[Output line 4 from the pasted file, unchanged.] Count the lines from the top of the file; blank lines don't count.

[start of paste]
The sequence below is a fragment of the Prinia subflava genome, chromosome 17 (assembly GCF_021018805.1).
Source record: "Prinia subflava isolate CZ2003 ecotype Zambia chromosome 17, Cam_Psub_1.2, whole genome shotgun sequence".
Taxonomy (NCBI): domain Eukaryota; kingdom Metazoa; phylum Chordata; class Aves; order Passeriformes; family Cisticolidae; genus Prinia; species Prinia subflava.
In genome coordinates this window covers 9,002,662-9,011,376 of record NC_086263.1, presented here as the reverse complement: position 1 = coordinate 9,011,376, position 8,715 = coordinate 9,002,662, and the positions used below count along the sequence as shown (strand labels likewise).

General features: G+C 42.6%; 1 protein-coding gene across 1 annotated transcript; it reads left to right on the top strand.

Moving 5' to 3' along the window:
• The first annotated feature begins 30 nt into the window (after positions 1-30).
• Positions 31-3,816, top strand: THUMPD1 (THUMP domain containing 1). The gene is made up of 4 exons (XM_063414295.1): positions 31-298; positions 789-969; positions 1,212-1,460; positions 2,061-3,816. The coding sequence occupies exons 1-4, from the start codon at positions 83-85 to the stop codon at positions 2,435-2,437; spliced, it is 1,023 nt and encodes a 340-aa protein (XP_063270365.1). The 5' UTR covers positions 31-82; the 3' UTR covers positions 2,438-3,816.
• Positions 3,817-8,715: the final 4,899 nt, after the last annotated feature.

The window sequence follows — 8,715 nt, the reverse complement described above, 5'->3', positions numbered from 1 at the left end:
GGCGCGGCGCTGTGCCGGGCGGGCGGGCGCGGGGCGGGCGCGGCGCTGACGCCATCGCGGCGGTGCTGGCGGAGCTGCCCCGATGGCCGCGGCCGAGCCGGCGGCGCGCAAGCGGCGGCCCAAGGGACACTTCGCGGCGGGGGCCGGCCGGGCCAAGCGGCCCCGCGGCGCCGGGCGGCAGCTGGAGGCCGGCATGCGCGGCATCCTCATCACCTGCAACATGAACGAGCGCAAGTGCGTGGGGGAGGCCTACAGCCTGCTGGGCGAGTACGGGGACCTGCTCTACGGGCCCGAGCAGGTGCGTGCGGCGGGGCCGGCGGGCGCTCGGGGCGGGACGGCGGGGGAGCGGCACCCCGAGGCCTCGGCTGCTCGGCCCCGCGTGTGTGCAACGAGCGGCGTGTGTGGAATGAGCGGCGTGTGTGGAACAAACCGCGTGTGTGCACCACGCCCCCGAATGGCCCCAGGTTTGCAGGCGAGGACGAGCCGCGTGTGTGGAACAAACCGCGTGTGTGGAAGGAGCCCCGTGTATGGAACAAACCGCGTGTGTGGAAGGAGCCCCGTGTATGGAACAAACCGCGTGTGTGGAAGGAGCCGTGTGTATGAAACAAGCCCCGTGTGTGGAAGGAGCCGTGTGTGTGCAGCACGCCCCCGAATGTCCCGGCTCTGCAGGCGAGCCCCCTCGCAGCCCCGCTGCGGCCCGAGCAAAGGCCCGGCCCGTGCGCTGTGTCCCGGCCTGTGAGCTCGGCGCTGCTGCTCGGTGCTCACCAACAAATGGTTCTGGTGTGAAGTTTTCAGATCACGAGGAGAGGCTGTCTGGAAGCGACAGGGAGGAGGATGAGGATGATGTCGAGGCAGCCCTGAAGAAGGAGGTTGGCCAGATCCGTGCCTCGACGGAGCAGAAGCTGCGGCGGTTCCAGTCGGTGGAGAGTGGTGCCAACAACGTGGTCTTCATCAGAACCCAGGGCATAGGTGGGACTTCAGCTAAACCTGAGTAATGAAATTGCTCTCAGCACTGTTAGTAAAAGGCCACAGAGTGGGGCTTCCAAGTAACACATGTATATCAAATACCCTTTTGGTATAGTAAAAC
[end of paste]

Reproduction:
In genome coordinates this window covers 9,002,662-9,011,376 of record NC_086263.1, presented here as the reverse complement: position 1 = coordinate 9,011,376, position 8,715 = coordinate 9,002,662, and the positions used below count along the sequence as shown (strand labels likewise).